The Adventures of an American in Budapest vol. 1
It was my first weekend back and Sam was in town. Being the considerate friend that I am I devoted absolutely no time at all to thinking about what to do once he got here. Luckily my girlfriend Alexa has lived in Budapest for 29 years. I sometimes joke that she is the ‘Local’ and I am the ‘LikeLocal’ – and then I stick two lit cigarettes in my eyes for thinking up such a terrible joke.
Weekend One – Visegrád, 3 Bath Houses, Georgian Food and the Philosophy Garden
Alexa was the one who suggested we go to Visegrád on the Sunday afternoon and that was an objectively great decision because Visegrád is god damn dope. Am I using this article as a way to curry favor from my girlfriend? Admirable or pathetic?
The castle perched town lies in the extreme north of Hungary, just a hair southeast of the Slovakian border and it is at Visegrád that the Danube twists like Nastia Liukin in Beijing. Hungarians call this part of the river ‘Dunakanyar’ (aka The Danube Bend). The most notable feature in Visegrád is the aptly named Visegrád castle. For centuries the castle served as a strategic stronghold. Its enormous importance for the region is reflected by its use as a sobriquet for the ‘Visegrád IV’ group, a diplomatic alliance between Hungary, the Czech Republic, Poland and Slovakia. And the scenic town is pitch perfect town for a little one-day excursion. I’d been to Visegrád before, but my spring trip was cut short by monsoon like conditions and we never made it to the peak.
On that first occassion we took the train along the Pest side of the Danube (Visegrád is on the Buda side) to the town of Nagymaros and caught a ferry across the river. If you end up taking this more cumbersome route make sure you catch a quick drink at Piknik Manufaktúra which is a phenomenal little bar right by the ferry terminal.
This time we drove up on the Buda side in Alexa’s faithful red Pugeot who we call Pezsi. We sped through the Pilis forest and finally made it to the parking lot of the castle. You can park down below in the town proper and take a tremendous walk up through a whispering wood, but it was a scalding hot day and their were views to see so we took the shortcut. Lazy, I know.
Wandering back down through the sleepy streets of town we came across a number of antique peddlers and traditional food shops. There were some Hungarian tourist town staples as well like supposedly authentic Magyar restaurants, a Pálinka museum and several ice cream peddling confectionaries.
We finally washed down to the river and made it over to Rév Büfé a bare bones little establishment / events venue / bar. They had done a commendable job of utilizing the otherwise ugly grey cement of the flood levees as a grass covered dance floor. There was a frenzy of construction going on along the immediate boundary of the bar which could be deemed ugly, but I found that the strewn bits and bobs added to the surreal aesthetic. The BeMassive party wasn’t packed by any means, and this was all for the better. I know not many things better than getting serenaded by the steady thump of melodic house tunes in the shadow of a centuries old castle along the banks of a Hungarian river town.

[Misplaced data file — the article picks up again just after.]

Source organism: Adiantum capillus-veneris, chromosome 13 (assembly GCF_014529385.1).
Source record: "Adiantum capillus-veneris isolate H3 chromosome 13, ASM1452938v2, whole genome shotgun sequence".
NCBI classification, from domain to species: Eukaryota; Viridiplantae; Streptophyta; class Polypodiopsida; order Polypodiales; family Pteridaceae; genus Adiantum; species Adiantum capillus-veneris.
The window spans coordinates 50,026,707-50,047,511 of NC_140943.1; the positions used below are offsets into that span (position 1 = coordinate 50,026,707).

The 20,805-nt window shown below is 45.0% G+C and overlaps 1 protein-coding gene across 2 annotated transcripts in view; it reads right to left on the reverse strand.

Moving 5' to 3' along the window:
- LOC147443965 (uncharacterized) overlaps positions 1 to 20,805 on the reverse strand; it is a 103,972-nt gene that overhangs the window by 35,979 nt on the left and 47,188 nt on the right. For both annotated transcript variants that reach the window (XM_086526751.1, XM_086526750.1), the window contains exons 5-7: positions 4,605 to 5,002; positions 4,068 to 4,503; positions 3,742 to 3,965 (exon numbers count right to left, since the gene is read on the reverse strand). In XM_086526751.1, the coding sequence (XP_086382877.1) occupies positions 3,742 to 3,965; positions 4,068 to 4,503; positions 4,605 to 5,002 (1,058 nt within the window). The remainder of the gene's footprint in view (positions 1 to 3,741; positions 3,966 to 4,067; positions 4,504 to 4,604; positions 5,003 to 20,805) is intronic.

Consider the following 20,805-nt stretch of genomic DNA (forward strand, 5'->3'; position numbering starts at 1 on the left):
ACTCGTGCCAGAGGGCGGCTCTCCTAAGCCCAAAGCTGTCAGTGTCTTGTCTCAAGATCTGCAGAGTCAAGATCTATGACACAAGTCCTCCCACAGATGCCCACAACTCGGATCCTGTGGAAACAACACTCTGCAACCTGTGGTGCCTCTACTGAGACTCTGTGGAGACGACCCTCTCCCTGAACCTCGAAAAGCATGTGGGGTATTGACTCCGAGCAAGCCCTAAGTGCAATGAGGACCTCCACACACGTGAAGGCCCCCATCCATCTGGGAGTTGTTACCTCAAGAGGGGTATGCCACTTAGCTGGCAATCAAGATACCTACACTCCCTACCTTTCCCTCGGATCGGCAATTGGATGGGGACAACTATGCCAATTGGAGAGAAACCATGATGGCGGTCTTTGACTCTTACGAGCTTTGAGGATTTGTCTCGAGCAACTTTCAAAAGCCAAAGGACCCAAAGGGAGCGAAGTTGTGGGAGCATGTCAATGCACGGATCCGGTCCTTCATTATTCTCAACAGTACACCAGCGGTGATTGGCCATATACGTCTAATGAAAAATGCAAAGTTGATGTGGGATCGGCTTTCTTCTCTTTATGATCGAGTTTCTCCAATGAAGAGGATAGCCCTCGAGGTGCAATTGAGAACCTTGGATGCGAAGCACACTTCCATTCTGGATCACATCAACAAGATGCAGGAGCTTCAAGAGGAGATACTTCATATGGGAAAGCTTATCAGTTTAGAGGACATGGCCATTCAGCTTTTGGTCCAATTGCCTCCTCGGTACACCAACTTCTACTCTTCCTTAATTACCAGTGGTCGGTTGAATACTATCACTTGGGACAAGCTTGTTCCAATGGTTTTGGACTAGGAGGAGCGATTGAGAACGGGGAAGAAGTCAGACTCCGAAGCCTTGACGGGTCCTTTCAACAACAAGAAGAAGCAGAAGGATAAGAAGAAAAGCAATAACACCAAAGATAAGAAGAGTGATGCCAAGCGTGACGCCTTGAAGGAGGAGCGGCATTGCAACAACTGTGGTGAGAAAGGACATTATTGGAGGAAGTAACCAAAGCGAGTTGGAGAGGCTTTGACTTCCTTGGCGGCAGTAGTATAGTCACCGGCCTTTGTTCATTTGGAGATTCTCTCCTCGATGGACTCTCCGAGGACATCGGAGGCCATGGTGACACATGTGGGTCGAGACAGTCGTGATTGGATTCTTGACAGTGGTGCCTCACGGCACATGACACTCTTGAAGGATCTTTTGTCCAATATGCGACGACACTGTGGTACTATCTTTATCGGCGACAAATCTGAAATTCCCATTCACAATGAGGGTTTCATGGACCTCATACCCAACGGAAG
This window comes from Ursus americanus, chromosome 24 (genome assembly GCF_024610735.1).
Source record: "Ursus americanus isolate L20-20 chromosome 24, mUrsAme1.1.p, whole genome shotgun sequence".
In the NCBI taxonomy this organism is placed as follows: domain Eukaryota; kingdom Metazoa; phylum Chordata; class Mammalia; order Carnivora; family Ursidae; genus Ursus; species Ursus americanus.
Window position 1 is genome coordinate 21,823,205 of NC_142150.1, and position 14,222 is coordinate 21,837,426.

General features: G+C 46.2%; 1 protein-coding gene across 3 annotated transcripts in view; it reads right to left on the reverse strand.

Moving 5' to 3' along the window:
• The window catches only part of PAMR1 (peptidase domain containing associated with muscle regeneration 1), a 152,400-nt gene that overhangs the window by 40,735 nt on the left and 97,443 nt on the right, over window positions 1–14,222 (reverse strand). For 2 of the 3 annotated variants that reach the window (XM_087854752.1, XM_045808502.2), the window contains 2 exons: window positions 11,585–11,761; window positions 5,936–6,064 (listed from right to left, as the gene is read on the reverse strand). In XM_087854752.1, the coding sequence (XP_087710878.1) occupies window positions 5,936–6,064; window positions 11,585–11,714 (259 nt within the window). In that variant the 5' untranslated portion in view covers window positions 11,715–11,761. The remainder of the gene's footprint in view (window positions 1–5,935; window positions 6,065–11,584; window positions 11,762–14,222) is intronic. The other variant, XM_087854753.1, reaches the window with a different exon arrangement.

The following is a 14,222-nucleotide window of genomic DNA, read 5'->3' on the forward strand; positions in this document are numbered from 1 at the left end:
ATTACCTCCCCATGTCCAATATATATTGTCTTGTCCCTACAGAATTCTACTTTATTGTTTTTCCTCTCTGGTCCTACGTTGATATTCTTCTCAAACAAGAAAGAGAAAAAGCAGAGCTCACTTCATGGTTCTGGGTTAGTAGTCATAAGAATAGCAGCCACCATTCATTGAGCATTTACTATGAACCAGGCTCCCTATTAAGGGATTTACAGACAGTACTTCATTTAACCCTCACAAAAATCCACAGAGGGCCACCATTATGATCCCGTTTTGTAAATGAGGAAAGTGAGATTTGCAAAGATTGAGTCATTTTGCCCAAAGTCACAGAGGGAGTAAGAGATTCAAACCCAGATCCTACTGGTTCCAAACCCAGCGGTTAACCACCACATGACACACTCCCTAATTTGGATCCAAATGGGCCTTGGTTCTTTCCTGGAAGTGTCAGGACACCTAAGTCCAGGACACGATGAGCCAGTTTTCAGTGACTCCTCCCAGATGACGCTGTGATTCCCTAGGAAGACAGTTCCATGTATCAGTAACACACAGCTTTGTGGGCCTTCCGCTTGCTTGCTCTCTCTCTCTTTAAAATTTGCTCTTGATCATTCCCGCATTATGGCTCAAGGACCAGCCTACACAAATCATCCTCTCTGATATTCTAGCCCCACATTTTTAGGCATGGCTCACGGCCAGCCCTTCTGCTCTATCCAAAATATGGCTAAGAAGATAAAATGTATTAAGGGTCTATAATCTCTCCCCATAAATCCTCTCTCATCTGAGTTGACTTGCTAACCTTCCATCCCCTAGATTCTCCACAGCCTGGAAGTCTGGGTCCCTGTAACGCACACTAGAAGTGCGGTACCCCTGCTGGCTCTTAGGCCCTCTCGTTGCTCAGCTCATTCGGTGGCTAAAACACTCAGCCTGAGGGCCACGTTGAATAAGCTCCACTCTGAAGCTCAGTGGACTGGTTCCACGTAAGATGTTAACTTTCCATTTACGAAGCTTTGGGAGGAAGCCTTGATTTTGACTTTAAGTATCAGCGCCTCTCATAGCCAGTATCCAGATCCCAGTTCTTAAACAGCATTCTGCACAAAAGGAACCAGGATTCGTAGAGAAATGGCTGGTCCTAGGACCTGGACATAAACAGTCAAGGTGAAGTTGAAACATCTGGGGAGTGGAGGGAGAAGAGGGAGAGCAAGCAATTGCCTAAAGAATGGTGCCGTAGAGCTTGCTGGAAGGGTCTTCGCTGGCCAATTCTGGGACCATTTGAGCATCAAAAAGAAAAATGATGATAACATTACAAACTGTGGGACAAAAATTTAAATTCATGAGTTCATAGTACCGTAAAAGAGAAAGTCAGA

Great. Now let’s move on. I suppose was being a tad bit disingenuous when I said that I had nothing planned at all. I had a loose collection of things I wanted to do when Sam was here. One of these things was to check out one of my favourite restaurants in the whole city: Hachapuri. It was a trip to this Georgian resturaunt back in January that ended up inspiring my 10 day trek through the Caucasus in March. Georgian food is exquisite – not to mention their delicious wines – and Hachapuri serves it up with aplomb in their modern yet cozy dining room. They also have a refreshing outdoor terrace in the shadow of the back end of St. István’s Basilica. Two things set Hachapuri apart from the other spots near St. István’s: 1. The food is ridiculously good 2. Since it’s on the back end of the Basilica you don’t have to deal with any of the noisy annoying crowds while you eat. It won’t be the cheapest meal you have in BP but if you don’t mind forking out a bit then enjoy some insanely good Georgian cuisine.
I’d also obviously planned to take Sam to the bath houses. Over the course of his four day Sam went to three different bath houses. Which I was damn proud of him for. Three in four days is a terrific achievement. Well done Sam. You can read more about Rudas, Király and Széchenyi in my Budapest Bath House Guide.
Here’s Sam’s take:
Rudas hit me right in my sweet spot. right amount of fancy and grungy. Király was a low key spot for low key people with a delicious little backyard pool that felt like home. Széchenyi was like disneyworld and FULL OF HARDOS AND UNITS.”
Of course I showed him the Castle district and we had a lovely little time ambling uphill because the funicular was broken. Sam really, really wanted to take the funicular but sportingly relinquished these dreams upon realization that it was closed for maintenance that day. The gondor-like fascade of Fisherman’s bastion and the intricately idiosyncratic Zsolnay tiling of the Mattyás church will never cease to amaze. They are a must-see if you are a visitor in town. I know the castle district is crowded but if you head up early in the morning or just before sunset you’ll have more space to basque in all of the brilliance.
And there are so many new details of the Castle district that unveil themselves to me on each subsequent visit. Like the awesome reflection of Fisherman’s Bastion that can be seen in the windows of the otherwise monstrous hotel next door.
On Sam’s last night in town I took him to my local Pho joint: Lamanh Pho (I am saying this with zero exaggeration: I eat there at least 4 times per week…it’s only Wedensday and I’m about to head there for the third time this week alone.) It’s the best Pho in the city without a shadow of a doubt. Sam concurred that it was indeed excellent. He is a man with cosmopolitan tastes and limited patience. To win his approval means everything to me.